Abdominal Pain:

Abdominal PAIN:


Abdominal Cutaneous Nerve Entrapment Syndrome – “ACNES”


What is A.C.N.E.S.?

ACNES is chronic abdominal pain caused by a “pinched” nerve – specifically the intercostal nerves.  Like carpal tunnel or cubital tunnel syndromes, a small nerve in the layers of muscles in the abdominal wall becomes compressed, leading to sharp, stabbing, burning pain in one specific area.  Patients can typically point to the exact spot of maximal pain, and pressure in this are makes the pain worse.  Activities that work the abdominal muscles often worsen the pain.  Sitting or bending over can also increase the pain due to wrinkling of the skin and muscles of the abdomen.


How does someone develop A.C.N.E.S.?

Many times, there is no real cause that can be identified that cause the nerve(s) to become compressed and cause pain.  In some cases, patients will describe a fall, a car accident, or a ‘pulled muscle’ in their side, sometimes accompanied by bruising, that sets the process in motion.  One or more nerves that travel between and through the thin muscles under the skin become squeezed as a result, and send continuous pain signals to the brain.

Some people may develop a form of ACNES following surgery.  The same nerves that get compressed in ACNES can be stretched, cut, burned, or caught up in scar as a result of any operation on the abdomen or chest.  Examples include gallbladder removal, hernia repair, kidney or bowel surgery, and mastectomy.  The pain, diagnosis and treatment in these situations is the same as with ACNES.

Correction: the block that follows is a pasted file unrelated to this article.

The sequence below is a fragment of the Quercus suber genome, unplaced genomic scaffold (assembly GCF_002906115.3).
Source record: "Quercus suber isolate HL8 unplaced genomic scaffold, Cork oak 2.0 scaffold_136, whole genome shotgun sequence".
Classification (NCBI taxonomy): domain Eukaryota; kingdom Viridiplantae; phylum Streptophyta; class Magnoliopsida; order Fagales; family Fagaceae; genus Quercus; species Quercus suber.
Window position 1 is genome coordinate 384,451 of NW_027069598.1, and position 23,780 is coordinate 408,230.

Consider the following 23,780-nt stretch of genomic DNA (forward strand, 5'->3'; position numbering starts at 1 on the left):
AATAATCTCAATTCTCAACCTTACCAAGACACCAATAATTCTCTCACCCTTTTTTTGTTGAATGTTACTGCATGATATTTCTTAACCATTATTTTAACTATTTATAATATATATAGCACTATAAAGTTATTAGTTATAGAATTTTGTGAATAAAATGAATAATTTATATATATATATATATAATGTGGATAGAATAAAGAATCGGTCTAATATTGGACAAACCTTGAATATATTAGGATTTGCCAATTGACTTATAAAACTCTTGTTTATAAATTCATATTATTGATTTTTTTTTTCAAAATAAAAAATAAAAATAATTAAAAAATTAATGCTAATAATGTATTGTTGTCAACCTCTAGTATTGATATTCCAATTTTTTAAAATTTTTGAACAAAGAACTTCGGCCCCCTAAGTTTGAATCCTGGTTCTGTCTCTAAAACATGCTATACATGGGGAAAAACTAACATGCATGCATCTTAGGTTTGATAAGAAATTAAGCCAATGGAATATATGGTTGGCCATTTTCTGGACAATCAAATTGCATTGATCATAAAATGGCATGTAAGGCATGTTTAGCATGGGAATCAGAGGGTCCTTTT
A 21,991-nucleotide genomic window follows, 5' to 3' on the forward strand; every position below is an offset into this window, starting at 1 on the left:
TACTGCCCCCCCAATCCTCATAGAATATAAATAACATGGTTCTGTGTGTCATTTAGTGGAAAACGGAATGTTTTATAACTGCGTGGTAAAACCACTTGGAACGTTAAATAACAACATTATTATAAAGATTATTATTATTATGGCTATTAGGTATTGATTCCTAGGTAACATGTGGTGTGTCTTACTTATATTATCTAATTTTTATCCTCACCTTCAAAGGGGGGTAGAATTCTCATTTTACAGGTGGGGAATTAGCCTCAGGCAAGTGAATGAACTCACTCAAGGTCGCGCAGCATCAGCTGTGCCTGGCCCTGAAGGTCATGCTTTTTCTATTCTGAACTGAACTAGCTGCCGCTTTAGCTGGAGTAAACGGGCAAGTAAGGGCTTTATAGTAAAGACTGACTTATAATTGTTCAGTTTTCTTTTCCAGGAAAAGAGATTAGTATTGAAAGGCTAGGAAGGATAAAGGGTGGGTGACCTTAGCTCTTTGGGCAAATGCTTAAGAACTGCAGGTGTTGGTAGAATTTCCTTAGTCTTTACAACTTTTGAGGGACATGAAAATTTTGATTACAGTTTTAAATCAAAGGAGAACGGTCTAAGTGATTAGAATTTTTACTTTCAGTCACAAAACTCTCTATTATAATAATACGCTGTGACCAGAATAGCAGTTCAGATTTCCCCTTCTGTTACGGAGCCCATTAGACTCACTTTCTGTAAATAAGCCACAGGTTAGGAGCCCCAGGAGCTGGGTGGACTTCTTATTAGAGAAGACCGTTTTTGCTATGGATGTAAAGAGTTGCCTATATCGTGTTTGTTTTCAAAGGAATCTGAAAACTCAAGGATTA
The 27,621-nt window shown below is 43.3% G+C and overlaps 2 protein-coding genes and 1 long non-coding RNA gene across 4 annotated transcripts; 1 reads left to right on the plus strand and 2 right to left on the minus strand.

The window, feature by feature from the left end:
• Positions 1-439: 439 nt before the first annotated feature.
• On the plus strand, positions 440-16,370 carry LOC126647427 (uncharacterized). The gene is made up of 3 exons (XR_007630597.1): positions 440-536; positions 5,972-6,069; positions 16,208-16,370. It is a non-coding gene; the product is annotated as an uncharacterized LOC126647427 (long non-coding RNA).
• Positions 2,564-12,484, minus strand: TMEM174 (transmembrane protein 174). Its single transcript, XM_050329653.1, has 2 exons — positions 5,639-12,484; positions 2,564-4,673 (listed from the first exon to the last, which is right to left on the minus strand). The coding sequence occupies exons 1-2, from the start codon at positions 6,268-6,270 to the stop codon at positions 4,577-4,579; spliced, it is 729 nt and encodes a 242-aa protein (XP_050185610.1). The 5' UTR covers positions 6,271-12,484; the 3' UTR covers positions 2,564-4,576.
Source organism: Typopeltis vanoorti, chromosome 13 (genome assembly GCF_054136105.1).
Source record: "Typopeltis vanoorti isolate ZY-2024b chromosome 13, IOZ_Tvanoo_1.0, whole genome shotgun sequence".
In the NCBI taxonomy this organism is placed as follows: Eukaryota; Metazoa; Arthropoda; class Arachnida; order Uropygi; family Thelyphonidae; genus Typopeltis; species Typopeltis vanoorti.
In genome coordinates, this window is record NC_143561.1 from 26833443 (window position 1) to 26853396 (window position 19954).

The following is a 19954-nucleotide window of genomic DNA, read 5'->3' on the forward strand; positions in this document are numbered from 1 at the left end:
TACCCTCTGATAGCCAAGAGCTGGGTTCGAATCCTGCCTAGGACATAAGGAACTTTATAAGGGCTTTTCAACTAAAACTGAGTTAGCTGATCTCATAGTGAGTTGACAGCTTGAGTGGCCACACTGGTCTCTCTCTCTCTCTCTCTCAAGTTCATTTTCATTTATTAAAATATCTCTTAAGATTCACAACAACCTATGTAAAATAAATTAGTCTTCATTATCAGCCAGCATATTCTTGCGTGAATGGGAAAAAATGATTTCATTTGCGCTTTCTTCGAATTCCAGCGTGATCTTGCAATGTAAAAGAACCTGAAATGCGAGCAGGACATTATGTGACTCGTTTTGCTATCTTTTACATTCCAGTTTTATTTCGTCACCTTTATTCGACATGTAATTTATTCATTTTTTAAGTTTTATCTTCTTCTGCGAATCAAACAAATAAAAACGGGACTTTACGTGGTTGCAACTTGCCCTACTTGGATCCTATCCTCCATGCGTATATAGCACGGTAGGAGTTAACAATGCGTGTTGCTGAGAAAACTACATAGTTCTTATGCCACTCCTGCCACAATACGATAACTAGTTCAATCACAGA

How is A.C.N.E.S. diagnosed?

ACNES is the great masquerader – patients will often undergo medical work-up by several different physicians, often getting many diagnostic tests that all come up negative.  Because ACNES is not usually on the list of possibilities by medical providers, it often escapes diagnosis.  (It has not been a commonly taught reason for abdominal pain.)  There are many causes of pain INSIDE of the abdomen, and they are usually the main focus of investigation.  However, the pinched nerve(s) of ACNES lie OUTSIDE of the abdominal cavity, WITHIN THE MUSCLES that hold everything in.

ACNES can usually be diagnosed by a simple physical examination alone!  Just including it in the thought process – the “differential” – can lead to it being discovered before obtaining specialist consultations or invasive testing.  Focal pain, reproduced with pressure in one primary spot, is characteristic of ACNES.  Confirmation of the diagnosis and identification of the exact nerve(s) responsible can be obtained with a nerve block – a small shot of numbing medicine that relieves the pain temporarily.  ACNES will not show up on xrays, blood work, or other testing.


Surgery for A.C.N.E.S. Pain

If the physical exam and nerve block are highly suggestive of ACNES, surgery can be highly successful in permanently eliminating the pain.  The surgeon will make an incision over the nerve at the site of pain, find the nerve(s) involved, and either decompress it or remove it.  The success rate is greater than 80% in dramatically reducing or eliminating the pain.  The following day, patients will usually describe that the ’nerve pain’ is better, and has been replaced with ‘surgery pain’, which goes away in a few weeks.  The operation is relatively straightforward, is performed as an outpatient (you go home the same day), and results in very little downtime or recovery.